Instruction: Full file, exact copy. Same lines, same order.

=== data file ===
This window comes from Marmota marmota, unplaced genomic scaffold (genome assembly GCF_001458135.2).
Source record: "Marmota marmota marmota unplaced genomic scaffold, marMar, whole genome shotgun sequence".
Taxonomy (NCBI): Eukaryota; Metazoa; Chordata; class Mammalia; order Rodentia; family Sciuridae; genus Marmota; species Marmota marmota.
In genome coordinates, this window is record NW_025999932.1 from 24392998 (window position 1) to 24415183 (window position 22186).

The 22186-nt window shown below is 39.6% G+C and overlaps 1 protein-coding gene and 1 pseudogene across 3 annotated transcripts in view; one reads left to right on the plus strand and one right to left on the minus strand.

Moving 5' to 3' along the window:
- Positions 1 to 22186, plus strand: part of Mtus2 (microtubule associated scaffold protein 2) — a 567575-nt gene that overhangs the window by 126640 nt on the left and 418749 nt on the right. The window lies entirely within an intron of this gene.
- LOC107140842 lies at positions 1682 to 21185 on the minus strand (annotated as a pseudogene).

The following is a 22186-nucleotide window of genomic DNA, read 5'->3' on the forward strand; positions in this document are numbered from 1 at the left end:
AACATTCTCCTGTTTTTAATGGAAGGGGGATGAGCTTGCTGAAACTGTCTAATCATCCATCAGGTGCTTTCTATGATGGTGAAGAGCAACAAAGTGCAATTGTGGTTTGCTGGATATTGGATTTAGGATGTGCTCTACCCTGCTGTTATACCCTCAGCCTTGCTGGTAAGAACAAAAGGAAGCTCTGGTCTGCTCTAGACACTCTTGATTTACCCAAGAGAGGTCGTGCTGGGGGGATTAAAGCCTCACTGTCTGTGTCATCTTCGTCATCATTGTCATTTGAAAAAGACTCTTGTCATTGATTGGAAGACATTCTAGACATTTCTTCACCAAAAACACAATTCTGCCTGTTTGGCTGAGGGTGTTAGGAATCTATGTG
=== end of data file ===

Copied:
This window comes from Marmota marmota, unplaced genomic scaffold (genome assembly GCF_001458135.2).
Source record: "Marmota marmota marmota unplaced genomic scaffold, marMar, whole genome shotgun sequence".
Taxonomy (NCBI): Eukaryota; Metazoa; Chordata; class Mammalia; order Rodentia; family Sciuridae; genus Marmota; species Marmota marmota.
In genome coordinates, this window is record NW_025999932.1 from 24392998 (window position 1) to 24415183 (window position 22186).

The 22186-nt window shown below is 39.6% G+C and overlaps 1 protein-coding gene and 1 pseudogene across 3 annotated transcripts in view; one reads left to right on the plus strand and one right to left on the minus strand.

Moving 5' to 3' along the window:
- Positions 1 to 22186, plus strand: part of Mtus2 (microtubule associated scaffold protein 2) — a 567575-nt gene that overhangs the window by 126640 nt on the left and 418749 nt on the right. The window lies entirely within an intron of this gene.
- LOC107140842 lies at positions 1682 to 21185 on the minus strand (annotated as a pseudogene).

The following is a 22186-nucleotide window of genomic DNA, read 5'->3' on the forward strand; positions in this document are numbered from 1 at the left end:
AACATTCTCCTGTTTTTAATGGAAGGGGGATGAGCTTGCTGAAACTGTCTAATCATCCATCAGGTGCTTTCTATGATGGTGAAGAGCAACAAAGTGCAATTGTGGTTTGCTGGATATTGGATTTAGGATGTGCTCTACCCTGCTGTTATACCCTCAGCCTTGCTGGTAAGAACAAAAGGAAGCTCTGGTCTGCTCTAGACACTCTTGATTTACCCAAGAGAGGTCGTGCTGGGGGGATTAAAGCCTCACTGTCTGTGTCATCTTCGTCATCATTGTCATTTGAAAAAGACTCTTGTCATTGATTGGAAGACATTCTAGACATTTCTTCACCAAAAACACAATTCTGCCTGTTTGGCTGAGGGTGTTAGGAATCTATGTG